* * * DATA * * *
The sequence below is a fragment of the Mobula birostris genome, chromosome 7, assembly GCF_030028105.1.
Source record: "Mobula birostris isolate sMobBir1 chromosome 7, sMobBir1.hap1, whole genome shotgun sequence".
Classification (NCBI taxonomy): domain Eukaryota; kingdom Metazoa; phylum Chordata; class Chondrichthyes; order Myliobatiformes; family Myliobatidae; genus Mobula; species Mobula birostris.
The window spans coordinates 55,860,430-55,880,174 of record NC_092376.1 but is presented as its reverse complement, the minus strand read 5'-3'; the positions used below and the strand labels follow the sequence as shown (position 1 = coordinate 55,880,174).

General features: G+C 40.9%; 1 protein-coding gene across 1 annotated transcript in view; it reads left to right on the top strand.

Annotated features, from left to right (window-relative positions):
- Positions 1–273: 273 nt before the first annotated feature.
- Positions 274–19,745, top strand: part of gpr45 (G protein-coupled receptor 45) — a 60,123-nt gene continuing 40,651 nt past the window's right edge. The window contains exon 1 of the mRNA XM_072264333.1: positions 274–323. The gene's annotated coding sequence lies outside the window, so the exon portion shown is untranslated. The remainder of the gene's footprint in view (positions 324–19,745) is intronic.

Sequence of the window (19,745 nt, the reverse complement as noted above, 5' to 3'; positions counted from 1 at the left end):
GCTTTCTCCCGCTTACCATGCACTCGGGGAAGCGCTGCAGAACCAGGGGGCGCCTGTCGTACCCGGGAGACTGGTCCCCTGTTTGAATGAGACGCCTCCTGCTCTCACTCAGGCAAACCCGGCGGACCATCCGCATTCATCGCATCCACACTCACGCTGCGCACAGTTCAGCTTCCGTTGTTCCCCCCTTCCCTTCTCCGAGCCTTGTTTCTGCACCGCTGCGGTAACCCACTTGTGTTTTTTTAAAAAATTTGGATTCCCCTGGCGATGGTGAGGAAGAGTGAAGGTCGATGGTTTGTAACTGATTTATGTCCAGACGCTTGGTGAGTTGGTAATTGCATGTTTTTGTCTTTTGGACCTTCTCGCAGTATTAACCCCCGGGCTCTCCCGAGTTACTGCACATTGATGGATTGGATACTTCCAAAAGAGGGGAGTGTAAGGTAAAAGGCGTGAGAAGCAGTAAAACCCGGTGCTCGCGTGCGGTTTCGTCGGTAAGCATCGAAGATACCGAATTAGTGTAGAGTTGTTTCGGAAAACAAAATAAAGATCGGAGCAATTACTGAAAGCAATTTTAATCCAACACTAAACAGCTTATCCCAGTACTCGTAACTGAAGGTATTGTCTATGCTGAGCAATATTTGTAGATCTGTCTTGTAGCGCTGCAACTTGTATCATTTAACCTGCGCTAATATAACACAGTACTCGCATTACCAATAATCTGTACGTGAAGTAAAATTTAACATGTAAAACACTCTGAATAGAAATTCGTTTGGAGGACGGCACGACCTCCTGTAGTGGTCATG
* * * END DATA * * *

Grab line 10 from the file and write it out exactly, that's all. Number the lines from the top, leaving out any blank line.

GCTTTCTCCCGCTTACCATGCACTCGGGGAAGCGCTGCAGAACCAGGGGGCGCCTGTCGTACCCGGGAGACTGGTCCCCTGTTTGAATGAGACGCCTCCTGCTCTCACTCAGGCAAACCCGGCGGACCATCCGCATTCATCGCATCCACACTCACGCTGCGCACAGTTCAGCTTCCGTTGTTCCCCCCTTCCCTTCTCCGAGCCTTGTTTCTGCACCGCTGCGGTAACCCACTTGTGTTTTTTTAAAAAATTTGGATTCCCCTGGCGATGGTGAGGAAGAGTGAAGGTCGATGGTTTGTAACTGATTTATGTCCAGACGCTTGGTGAGTTGGTAATTGCATGTTTTTGTCTTTTGGACCTTCTCGCAGTATTAACCCCCGGGCTCTCCCGAGTTACTGCACATTGATGGATTGGATACTTCCAAAAGAGGGGAGTGTAAGGTAAAAGGCGTGAGAAGCAGTAAAACCCGGTGCTCGCGTGCGGTTTCGTCGGTAAGCATCGAAGATACCGAATTAGTGTAGAGTTGTTTCGGAAAACAAAATAAAGATCGGAGCAATTACTGAAAGCAATTTTAATCCAACACTAAACAGCTTATCCCAGTACTCGTAACTGAAGGTATTGTCTATGCTGAGCAATATTTGTAGATCTGTCTTGTAGCGCTGCAACTTGTATCATTTAACCTGCGCTAATATAACACAGTACTCGCATTACCAATAATCTGTACGTGAAGTAAAATTTAACATGTAAAACACTCTGAATAGAAATTCGTTTGGAGGACGGCACGACCTCCTGTAGTGGTCATG